Once you're finished thinking of the audience (even the audience that includes yourself), [that's when] you start.
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al duncan
Posted on Thursday, May 26, 2005 - 07:01 am:   

Actually my last post sorta feeds into Jeff's comment about audience feedback. I mean, I've been going along to the GSFWC for fifteen-odd years, so I must think there's some bloody benefit to an audience, mustn't I? But I think it's largely after-the-fact... the fresh perspective of someone else's eyes, the highlighting of problems you were only semi-aware of, and so on.

You can internalise that re-evaluation process to some extent but I think the faculties of abstract self-critique are more useful skills to develop than the ability to imagine reader reactions.
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Brendan
Posted on Thursday, May 26, 2005 - 07:03 am:   

Well, there are very few "great" writers who did not write for money. And writing for money means for an audience. I am still not convinced. This idea that art is somehow some profound cosmic trip is a little absurd. The best art is not necessarily meant to be profound, it just happens naturally. You guys sound like you are going out of your way to make great writing - and that is not how great writing usually happens in my opinion.
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JV
Posted on Thursday, May 26, 2005 - 07:13 am:   

Er, I mean "plan everything". Of course the writer plans a great deal. :-)

Brendan--I don't believe for a second you write for the money.

The main thing is--if you write for yourself you are more likely to please a certain subset of readers, even if you potentially write less commercial material.

No one's going out of their way to make great or even mediocre writing. It's that it has to satisfy the writer first and foremost. If it satisfies me, it may satisfy someone else. But I don't think about audience when I write, and I never will. For me, that's the best way to ensure I write something someone will want to read that is still genuinely mine and genuinely unique to me.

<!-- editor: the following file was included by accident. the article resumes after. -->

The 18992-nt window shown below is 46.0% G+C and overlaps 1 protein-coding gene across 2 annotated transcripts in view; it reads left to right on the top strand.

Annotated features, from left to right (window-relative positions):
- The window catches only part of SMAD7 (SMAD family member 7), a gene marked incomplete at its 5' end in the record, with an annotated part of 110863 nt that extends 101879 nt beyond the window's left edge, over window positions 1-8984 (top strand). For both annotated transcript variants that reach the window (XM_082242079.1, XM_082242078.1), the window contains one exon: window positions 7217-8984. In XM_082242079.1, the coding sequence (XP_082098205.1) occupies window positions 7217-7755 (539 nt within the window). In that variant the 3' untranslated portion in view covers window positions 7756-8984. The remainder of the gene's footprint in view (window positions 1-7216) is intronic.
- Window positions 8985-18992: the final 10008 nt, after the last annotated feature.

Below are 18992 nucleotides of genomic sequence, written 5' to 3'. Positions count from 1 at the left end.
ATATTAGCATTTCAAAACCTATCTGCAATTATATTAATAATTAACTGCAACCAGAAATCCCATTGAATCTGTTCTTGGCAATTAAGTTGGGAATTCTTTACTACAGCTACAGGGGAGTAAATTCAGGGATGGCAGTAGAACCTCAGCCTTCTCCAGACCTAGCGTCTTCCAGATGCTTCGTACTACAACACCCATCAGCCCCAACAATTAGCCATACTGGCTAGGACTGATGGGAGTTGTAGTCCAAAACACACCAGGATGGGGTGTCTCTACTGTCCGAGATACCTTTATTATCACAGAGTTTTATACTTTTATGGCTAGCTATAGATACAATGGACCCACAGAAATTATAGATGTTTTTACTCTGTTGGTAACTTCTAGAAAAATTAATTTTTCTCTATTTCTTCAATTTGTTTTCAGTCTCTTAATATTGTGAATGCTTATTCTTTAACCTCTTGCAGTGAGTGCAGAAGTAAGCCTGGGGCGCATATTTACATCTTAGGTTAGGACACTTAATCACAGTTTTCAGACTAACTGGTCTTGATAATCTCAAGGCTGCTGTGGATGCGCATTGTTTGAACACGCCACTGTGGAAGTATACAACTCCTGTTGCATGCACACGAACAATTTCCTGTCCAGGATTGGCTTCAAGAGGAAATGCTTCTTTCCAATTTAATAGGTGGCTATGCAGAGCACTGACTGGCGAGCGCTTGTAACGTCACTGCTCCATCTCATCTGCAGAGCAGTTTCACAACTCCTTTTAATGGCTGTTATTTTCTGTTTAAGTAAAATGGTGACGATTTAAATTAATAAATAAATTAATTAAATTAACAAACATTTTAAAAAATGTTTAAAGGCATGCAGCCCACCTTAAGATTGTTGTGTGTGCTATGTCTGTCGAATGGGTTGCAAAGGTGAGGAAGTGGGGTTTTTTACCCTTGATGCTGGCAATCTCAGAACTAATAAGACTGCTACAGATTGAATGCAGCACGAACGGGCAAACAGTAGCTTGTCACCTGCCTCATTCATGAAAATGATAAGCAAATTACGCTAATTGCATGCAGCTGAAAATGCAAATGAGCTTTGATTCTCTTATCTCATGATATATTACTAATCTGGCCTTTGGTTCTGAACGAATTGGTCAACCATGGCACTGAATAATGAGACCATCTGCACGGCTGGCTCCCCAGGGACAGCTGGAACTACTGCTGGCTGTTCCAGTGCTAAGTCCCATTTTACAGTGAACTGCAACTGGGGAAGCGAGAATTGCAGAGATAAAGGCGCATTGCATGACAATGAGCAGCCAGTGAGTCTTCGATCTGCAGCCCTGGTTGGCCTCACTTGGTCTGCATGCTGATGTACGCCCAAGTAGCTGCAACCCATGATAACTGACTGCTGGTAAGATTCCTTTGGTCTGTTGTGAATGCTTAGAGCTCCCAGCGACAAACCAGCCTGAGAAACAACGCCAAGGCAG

But in a sense we're talking about process and mindset here. Everyone has a different approach that works for them.

I like to compare it to the passage in M. John Harrison's *Light*. He describes humanity going out to the stars with their faster-than-light drive...and finding all of these alien races also with faster-than-light drive, all of them working on totally different principles of science. There's a great line in there about how it didn't seem to matter what the underlying methodology was, so long as it worked and the race in question believed in it. And that kind of applies to this subject, no?

JeffV
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des
Posted on Thursday, May 26, 2005 - 07:21 am:   

You guys sound like you are going out of your way to make great writing...

In no way is this a conscious consideration on my part.
Your story in Nemo 4, Brendan, strikes me as a very good example of great writing arising naturally without an audience in mind. It has a rarified beauty...beyond most average audience's appreciation (and that is not a snobbish statement, merely one I see as the truth).

I've probably got it all wrong and why I am trying to second guess Brendan's story when I'm a believer in 'The Intentional Fallacy', I fail to know! ;-)